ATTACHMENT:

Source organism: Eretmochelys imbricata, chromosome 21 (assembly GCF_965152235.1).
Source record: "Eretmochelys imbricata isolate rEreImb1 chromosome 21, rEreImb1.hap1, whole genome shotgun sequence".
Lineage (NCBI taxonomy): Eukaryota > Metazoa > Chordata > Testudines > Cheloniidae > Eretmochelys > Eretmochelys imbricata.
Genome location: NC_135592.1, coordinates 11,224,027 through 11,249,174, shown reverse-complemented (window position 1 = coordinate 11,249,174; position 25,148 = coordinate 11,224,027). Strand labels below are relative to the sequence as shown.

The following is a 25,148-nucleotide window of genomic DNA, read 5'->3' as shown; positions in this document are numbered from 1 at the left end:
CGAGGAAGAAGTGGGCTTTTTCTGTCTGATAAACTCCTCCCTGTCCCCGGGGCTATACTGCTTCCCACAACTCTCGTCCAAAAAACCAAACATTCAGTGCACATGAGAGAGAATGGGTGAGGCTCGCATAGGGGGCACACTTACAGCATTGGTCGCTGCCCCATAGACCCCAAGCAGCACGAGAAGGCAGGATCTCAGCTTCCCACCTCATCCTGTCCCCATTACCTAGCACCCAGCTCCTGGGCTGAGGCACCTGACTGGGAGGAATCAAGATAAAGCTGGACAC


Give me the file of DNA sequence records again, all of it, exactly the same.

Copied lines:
Source organism: Eretmochelys imbricata, chromosome 21 (assembly GCF_965152235.1).
Source record: "Eretmochelys imbricata isolate rEreImb1 chromosome 21, rEreImb1.hap1, whole genome shotgun sequence".
Lineage (NCBI taxonomy): Eukaryota > Metazoa > Chordata > Testudines > Cheloniidae > Eretmochelys > Eretmochelys imbricata.
Genome location: NC_135592.1, coordinates 11,224,027 through 11,249,174, shown reverse-complemented (window position 1 = coordinate 11,249,174; position 25,148 = coordinate 11,224,027). Strand labels below are relative to the sequence as shown.

The following is a 25,148-nucleotide window of genomic DNA, read 5'->3' as shown; positions in this document are numbered from 1 at the left end:
CGAGGAAGAAGTGGGCTTTTTCTGTCTGATAAACTCCTCCCTGTCCCCGGGGCTATACTGCTTCCCACAACTCTCGTCCAAAAAACCAAACATTCAGTGCACATGAGAGAGAATGGGTGAGGCTCGCATAGGGGGCACACTTACAGCATTGGTCGCTGCCCCATAGACCCCAAGCAGCACGAGAAGGCAGGATCTCAGCTTCCCACCTCATCCTGTCCCCATTACCTAGCACCCAGCTCCTGGGCTGAGGCACCTGACTGGGAGGAATCAAGATAAAGCTGGACAC